Solution: Use a piece of paper. Have the tool you want to set in the spindle. Bring the tool over the part. Place paper on part and under tool. Move paper from side to side while bringing the tool down in the smallest increments on machine. When paper stops moving freely or rips, then the tool is .002" (depending on paper used) above the surface of the part. Move tool away from part in the X or Y axis while keeping Z the same. Adjust the Z height to compensate for the thickness of the paper. This is your tool height for this part.
Comments: Usually works like a charm. If it doesn't, use next method.
Quote:
Task: Setting Tool Heights
Problem: How?
Solution: Use a parellel. Have the tool you want to set in the spindle. Bring the tool over the part. Bring tool close to the srface of the part. Place parallel on it's side on the top of the part. Slide parallel towards tool while raising tool. When the parallel slides under the tool, slide parallel out from under the tool and bring tool down a little. Raise tool in smallest increments while trying to slide parallel under tool. When the parallel does slide under tool, the tool is now exactly .125" (varies with the thickness of parallel used) from the surface of the part. Move tool away from part in the X or Y axis while keeping Z the same. Adjust the Z height to compensate for the thickness of the parallel. This is your tool height for this part.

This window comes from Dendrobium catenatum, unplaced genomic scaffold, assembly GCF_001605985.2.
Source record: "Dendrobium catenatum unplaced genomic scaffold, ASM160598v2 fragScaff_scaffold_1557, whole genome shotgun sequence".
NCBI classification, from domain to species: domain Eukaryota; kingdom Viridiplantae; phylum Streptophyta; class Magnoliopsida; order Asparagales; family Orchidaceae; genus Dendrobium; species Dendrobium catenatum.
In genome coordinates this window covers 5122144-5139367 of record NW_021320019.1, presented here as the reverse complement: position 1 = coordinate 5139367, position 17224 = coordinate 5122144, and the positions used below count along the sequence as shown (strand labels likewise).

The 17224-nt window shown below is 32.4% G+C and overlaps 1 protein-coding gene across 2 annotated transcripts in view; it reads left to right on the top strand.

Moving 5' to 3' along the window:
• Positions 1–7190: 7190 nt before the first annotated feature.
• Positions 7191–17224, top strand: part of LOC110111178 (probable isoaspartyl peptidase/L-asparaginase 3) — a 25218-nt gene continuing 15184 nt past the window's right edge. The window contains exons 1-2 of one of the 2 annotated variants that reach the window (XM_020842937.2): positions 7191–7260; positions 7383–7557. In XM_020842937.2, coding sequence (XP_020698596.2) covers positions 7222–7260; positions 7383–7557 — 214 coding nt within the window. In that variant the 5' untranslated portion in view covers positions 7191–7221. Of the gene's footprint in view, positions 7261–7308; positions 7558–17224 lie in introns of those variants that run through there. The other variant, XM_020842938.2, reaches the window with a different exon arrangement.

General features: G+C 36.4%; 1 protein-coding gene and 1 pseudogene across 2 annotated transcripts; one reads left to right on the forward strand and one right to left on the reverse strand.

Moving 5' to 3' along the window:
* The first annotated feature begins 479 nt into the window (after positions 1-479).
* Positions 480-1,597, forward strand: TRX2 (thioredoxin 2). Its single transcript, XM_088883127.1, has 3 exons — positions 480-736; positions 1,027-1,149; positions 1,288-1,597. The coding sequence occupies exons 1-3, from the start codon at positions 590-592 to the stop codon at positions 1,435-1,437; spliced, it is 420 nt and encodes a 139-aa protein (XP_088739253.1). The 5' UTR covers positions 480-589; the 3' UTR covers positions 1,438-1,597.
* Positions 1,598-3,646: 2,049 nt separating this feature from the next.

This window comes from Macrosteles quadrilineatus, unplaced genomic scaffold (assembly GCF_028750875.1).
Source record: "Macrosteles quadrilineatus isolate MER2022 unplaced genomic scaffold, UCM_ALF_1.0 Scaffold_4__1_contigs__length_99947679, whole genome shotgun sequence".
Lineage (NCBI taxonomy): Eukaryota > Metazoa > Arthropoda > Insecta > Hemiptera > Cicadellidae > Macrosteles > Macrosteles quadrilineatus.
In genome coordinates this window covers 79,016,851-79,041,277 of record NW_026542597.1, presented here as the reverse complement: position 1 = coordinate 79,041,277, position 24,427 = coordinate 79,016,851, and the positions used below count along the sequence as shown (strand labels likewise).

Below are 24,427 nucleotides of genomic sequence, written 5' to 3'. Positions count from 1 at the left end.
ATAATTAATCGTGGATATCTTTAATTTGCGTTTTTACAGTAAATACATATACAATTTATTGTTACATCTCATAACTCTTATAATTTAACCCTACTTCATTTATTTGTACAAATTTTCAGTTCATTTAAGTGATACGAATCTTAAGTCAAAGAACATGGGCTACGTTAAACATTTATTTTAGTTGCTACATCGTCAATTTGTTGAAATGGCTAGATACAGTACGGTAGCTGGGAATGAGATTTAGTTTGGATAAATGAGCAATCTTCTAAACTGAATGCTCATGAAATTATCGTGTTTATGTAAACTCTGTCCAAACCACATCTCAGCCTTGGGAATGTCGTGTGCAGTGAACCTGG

Comments: Always works with flat top parts. Might not work with odd top parts.
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Old 04-02-2010, 12:00 PM   #9 (permalink)
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Quote:
Originally Posted by betasniper View Post
Task: Hand Tapping
Problem: Not Concentric to turned part
Solution: Place the tap in the tail stock of the lathe. Set the spindle speed to as slow as it can go and turn on the spindle. Move tail stock close to the part but don't lock it down. Push tap into the hole to start the threads. STOP SPINDLE once you have gone about 2-4 threads in. You can now hand tap the rest and it will be concentric to the part. Or if you are comfortable, you can tap the whole hole this way.
Comments: Use some tapping fluid.